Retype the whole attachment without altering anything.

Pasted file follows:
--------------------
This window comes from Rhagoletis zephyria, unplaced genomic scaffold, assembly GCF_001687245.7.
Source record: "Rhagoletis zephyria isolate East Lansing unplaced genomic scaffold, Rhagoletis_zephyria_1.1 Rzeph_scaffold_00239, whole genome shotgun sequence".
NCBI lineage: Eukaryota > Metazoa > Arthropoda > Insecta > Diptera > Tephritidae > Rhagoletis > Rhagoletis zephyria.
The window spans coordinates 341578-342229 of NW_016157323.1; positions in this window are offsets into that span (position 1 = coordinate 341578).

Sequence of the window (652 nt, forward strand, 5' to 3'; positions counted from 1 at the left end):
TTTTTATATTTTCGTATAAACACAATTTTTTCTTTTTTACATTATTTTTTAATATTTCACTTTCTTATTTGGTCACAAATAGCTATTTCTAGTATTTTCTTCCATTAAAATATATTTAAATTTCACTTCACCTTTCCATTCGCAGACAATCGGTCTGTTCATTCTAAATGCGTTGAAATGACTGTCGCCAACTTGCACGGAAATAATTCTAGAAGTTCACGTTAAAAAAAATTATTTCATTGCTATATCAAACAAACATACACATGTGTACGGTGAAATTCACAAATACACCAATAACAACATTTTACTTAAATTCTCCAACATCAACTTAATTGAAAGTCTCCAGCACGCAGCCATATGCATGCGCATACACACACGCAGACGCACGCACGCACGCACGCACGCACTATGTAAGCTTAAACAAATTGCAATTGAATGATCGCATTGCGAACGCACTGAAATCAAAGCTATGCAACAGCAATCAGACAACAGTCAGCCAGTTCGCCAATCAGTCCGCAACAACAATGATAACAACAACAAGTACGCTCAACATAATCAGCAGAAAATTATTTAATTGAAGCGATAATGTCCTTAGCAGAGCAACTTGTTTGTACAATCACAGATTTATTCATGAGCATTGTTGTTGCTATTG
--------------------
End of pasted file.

This window comes from Rhagoletis zephyria, unplaced genomic scaffold, assembly GCF_001687245.7.
Source record: "Rhagoletis zephyria isolate East Lansing unplaced genomic scaffold, Rhagoletis_zephyria_1.1 Rzeph_scaffold_00239, whole genome shotgun sequence".
NCBI lineage: Eukaryota > Metazoa > Arthropoda > Insecta > Diptera > Tephritidae > Rhagoletis > Rhagoletis zephyria.
The window spans coordinates 341578-342229 of NW_016157323.1; positions in this window are offsets into that span (position 1 = coordinate 341578).

Sequence of the window (652 nt, forward strand, 5' to 3'; positions counted from 1 at the left end):
TTTTTATATTTTCGTATAAACACAATTTTTTCTTTTTTACATTATTTTTTAATATTTCACTTTCTTATTTGGTCACAAATAGCTATTTCTAGTATTTTCTTCCATTAAAATATATTTAAATTTCACTTCACCTTTCCATTCGCAGACAATCGGTCTGTTCATTCTAAATGCGTTGAAATGACTGTCGCCAACTTGCACGGAAATAATTCTAGAAGTTCACGTTAAAAAAAATTATTTCATTGCTATATCAAACAAACATACACATGTGTACGGTGAAATTCACAAATACACCAATAACAACATTTTACTTAAATTCTCCAACATCAACTTAATTGAAAGTCTCCAGCACGCAGCCATATGCATGCGCATACACACACGCAGACGCACGCACGCACGCACGCACGCACTATGTAAGCTTAAACAAATTGCAATTGAATGATCGCATTGCGAACGCACTGAAATCAAAGCTATGCAACAGCAATCAGACAACAGTCAGCCAGTTCGCCAATCAGTCCGCAACAACAATGATAACAACAACAAGTACGCTCAACATAATCAGCAGAAAATTATTTAATTGAAGCGATAATGTCCTTAGCAGAGCAACTTGTTTGTACAATCACAGATTTATTCATGAGCATTGTTGTTGCTATTG